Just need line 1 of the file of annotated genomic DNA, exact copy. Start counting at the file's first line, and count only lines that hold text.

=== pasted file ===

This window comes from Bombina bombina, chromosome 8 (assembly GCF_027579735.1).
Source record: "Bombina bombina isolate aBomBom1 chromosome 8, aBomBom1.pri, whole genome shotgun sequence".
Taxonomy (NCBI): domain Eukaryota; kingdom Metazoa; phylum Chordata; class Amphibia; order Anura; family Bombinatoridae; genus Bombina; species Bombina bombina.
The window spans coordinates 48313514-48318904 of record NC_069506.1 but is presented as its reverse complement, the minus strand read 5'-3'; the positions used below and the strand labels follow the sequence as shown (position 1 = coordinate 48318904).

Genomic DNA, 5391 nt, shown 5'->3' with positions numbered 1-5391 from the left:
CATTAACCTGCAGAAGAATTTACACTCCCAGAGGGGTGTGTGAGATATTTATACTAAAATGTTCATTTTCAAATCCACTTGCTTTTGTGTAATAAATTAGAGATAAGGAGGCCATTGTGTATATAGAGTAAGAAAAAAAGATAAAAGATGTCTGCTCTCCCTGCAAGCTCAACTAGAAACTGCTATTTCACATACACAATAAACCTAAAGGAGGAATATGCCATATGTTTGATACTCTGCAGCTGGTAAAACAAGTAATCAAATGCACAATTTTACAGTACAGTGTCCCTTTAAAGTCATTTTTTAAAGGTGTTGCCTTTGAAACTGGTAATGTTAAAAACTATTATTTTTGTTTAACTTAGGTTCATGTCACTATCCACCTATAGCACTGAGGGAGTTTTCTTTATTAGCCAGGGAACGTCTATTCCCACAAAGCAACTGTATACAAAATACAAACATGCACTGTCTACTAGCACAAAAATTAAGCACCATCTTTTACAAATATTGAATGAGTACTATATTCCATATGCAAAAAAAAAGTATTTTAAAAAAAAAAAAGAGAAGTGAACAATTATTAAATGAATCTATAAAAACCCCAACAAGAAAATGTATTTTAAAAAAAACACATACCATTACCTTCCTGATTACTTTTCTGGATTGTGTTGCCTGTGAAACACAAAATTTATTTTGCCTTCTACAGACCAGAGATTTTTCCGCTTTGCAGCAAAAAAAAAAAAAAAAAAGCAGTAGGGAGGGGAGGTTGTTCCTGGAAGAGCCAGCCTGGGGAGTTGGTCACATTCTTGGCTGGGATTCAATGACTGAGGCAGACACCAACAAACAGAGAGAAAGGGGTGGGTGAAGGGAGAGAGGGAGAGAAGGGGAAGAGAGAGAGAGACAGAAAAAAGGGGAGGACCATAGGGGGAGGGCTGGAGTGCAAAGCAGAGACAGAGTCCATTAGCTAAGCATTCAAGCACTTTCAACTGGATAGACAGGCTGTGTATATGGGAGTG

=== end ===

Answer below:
This window comes from Bombina bombina, chromosome 8 (assembly GCF_027579735.1).